Japan insists Olympics will go ahead after cancellation report

State of emergency in Tokyo and chief cities over pandemic raise doubts about delayed Games that have been rescheduled for July.

With just over six months to go until the postponed Games, doubts have grown about whether the enormous international event will be viable [File: Kim Kyung-Hoon/Reuters]

Japan has denied a report that there is an agreement among officials that the Tokyo Olympics, which have already been delayed for a year, are “doomed” because of the still-raging coronavirus pandemic and that the event will have to be cancelled.

The report in The Times, a British newspaper, said officials were scrambling to find face-saving way to announce their decision.

“No one wants to be the first to say so but the consensus is that it’s too difficult,” The Times quoted an unnamed senior official as saying.

“Personally, I don’t think it’s going to happen.”

In response, Japan’s Deputy Chief Cabinet Secretary Manabu Sakai said there was no truth to the report and Games organisers said all event partners, including the Japanese government and the International Olympic Committee, were “fully focused” on hosting the Games this summer.

With just over six months to go until the already postponed Olympics are due to start, doubts have grown about whether the mammoth international event will be viable with the pandemic still increasing worldwide and with vaccinations still lagging behind.

Japan has been hit less severely by COVID-19 than many other advanced economies, but a recent surge in cases has prompted the country to close its borders to non-resident foreigners and declare a state of emergency in Tokyo and chief cities.

Health officials reported 5,652 new cases and at least 94 deaths on Thursday.

Dampened public support

The pandemic has already dampened public support of the Games, which was originally scheduled last year. Polls show that as many as 80 percent of people do not want the event to proceed.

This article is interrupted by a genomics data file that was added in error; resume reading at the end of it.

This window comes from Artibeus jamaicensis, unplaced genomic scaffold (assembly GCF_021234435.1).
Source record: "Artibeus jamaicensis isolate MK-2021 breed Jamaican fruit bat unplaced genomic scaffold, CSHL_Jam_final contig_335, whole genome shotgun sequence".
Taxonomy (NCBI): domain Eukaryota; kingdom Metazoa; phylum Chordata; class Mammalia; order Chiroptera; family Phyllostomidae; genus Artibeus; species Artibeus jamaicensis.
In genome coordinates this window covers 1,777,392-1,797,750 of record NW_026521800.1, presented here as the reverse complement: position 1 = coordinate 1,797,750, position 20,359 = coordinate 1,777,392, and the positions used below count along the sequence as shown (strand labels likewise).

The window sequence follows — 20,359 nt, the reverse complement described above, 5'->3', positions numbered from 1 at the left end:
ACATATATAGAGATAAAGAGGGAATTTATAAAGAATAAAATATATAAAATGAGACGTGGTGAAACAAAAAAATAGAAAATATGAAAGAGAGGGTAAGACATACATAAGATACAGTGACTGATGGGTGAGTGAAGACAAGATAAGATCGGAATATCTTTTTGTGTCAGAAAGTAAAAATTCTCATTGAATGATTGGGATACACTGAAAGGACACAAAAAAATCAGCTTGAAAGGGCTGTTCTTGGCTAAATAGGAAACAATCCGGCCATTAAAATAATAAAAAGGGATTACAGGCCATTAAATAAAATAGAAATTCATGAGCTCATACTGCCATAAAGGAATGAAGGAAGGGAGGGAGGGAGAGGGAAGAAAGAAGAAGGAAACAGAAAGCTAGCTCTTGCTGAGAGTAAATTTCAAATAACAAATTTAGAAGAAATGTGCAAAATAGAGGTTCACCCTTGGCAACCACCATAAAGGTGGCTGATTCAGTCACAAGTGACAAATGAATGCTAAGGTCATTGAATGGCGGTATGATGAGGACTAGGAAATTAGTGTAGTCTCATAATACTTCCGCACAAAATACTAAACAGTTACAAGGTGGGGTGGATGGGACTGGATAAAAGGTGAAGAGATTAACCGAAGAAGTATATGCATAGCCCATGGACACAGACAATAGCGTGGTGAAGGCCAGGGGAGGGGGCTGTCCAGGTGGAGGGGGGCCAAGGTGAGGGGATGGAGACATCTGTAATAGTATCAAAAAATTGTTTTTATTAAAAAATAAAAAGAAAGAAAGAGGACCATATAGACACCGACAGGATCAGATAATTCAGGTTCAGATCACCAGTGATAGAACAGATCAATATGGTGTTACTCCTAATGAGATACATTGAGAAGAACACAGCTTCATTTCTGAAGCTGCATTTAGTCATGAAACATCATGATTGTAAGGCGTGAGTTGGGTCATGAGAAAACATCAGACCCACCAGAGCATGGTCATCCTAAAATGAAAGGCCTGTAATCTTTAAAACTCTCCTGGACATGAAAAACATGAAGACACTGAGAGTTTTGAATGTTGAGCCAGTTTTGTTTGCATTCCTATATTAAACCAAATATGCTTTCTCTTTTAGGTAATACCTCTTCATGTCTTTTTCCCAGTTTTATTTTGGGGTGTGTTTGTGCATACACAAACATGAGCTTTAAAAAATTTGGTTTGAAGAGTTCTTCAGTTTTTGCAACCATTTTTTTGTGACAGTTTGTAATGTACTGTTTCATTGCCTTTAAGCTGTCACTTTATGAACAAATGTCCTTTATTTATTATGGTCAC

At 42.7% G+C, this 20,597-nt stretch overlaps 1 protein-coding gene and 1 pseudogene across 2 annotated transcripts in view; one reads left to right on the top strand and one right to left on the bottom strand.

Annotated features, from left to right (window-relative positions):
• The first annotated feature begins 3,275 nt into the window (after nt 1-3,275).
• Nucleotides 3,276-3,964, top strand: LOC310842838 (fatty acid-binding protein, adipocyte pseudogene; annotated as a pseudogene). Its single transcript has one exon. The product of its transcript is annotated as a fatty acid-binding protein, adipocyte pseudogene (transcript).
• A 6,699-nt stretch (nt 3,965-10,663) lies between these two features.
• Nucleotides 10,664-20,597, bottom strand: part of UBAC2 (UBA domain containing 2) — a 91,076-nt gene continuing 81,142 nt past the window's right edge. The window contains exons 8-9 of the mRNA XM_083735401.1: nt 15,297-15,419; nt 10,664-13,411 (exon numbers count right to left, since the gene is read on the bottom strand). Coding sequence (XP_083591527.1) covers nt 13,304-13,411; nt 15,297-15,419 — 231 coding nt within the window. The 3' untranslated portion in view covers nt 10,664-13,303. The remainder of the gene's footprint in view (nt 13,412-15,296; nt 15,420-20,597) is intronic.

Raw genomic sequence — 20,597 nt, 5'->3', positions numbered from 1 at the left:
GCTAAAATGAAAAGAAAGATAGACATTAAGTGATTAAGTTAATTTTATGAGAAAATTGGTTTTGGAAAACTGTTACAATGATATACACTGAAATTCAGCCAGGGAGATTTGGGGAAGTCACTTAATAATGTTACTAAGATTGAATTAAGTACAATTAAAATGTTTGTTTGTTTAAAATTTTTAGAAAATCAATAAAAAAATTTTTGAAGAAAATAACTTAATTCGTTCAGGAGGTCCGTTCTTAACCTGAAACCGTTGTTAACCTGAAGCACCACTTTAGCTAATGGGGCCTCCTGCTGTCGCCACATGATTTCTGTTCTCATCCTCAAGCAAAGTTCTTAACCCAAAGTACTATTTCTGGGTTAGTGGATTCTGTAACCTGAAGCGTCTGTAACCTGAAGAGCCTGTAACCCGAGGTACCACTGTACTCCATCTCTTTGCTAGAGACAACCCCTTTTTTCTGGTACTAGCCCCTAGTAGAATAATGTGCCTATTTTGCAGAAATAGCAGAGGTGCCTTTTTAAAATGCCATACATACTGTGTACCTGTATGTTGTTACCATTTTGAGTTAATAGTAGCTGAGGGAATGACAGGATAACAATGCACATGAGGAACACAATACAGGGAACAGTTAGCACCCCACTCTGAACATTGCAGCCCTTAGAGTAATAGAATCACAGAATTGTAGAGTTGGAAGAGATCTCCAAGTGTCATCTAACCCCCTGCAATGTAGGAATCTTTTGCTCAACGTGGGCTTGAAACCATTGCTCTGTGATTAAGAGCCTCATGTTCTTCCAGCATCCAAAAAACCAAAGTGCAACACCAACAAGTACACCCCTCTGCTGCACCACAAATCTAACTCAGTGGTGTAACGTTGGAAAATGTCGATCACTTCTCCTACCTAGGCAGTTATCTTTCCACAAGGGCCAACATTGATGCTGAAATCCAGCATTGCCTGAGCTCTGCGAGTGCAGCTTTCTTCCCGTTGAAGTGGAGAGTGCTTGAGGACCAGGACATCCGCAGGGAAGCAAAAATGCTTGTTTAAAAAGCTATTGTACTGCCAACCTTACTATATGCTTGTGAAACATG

Doubts have also been raised internationally. Former London 2012 deputy chairman Keith Mills this week said he thought the Games looked “unlikely” to happen, while British Olympian Matthew Pinsent said it was “ludicrous” for the event to go ahead.

But Olympic officials and the Japanese organisers continue to press ahead with preparations for the Games, scheduled to open on July 23.

On Thursday, the Japanese government announced it would spend $3.7bn ON the Games.

In an interview with the Kyodo News agency on Thursday, International Olympic Committee President Thomas Bach also reaffirmed the IOC’s commitment to the event.

“We have at this moment, no reason whatsoever to believe that the Olympic Games in Tokyo will not open on the 23rd of July in the Olympic stadium in Tokyo,” Bach told Kyodo.

Earlier this week, Japanese Prime Minister Yoshihide Suga said that the event would “bring hope and courage to the world”.

Tokyo 2020’s CEO Toshiro Muto also told the AFP news agency this week that organisers were “unwavering” in their commitment to holding the Games.

But he conceded he could not guarantee the stands would be full, or rule out the possibility of a Games held without spectators.

Source: Al Jazeera and news agencies